If you’ve ever felt like you and your partner live in different worlds when it comes to finances, you’re not alone. Combining two lives into one household isn’t just about love, it involves merging finances too. New research shows that couples may benefit from relationship therapy with a financial twist.
A study out of the University of Georgia followed six couples who worked with a financial therapist, a counseling combination of family therapist and financial planner. The couples had the opportunity to talk through how their money and spending history related to their current relationship situation and gain insight on how money affects their daily lives.
Couples attended three therapy sessions from 30 to 50 minutes over the course of five weeks. They were given the opportunity to talk through their feelings about money with each other and a professional. After the course of therapy sessions ended, nearly all wanted to continue and felt the financial aspect of the sessions opened their eyes to how much their finances played into their relationship issues—even when money had seemed unrelated prior to talking it out.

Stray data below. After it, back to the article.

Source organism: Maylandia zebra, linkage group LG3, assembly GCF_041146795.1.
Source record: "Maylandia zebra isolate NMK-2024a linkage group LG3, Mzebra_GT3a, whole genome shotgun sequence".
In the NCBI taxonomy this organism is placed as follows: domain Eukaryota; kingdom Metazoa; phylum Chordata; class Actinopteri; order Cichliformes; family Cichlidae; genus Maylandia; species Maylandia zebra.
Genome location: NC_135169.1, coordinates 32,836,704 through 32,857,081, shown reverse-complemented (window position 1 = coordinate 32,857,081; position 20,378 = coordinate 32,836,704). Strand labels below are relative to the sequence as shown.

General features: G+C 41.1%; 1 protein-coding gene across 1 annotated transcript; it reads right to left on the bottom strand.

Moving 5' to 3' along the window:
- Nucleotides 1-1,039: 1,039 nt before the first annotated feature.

The study was led by Megan Ford, a couples and financial therapist and John Grable, a Professor of Family and Consumer Sciences, both at the University of Georgia. The two have been studying the importance of financial therapy on couples’ success for over a decade.
Of the importance of financial therapy, Ford explained, “Money is a big thing and ignoring it is impeding satisfaction in relationships. Therapists need to work together to solve problems that occur around financial behaviors of couples and learn how to connect to all of their emotions.”
Traditional financial advisors are ill prepared to deal with the emotional issues that may come up in relationships, which is why Ford and Grable recommend financial therapy. Grable, who is also a financial planner, admits “the last thing I want to happen is a couple coming in crying or yelling. I’m uncomfortable with that, it makes me nervous. That’s why we need therapists trained in this area.”
A new program to certify therapists as financial therapists was created by the two at UGA. They hope to increase the small number of financial therapists currently available.
This study is one of many that supports the importance of communication. Not only is it important for partners to talk about finances, but it can be beneficial to talk to our kids about money issues too. The more open and honest we are when discussing our feelings about everything from unloading the dishwasher to balancing the bank account the more the whole family can benefit.
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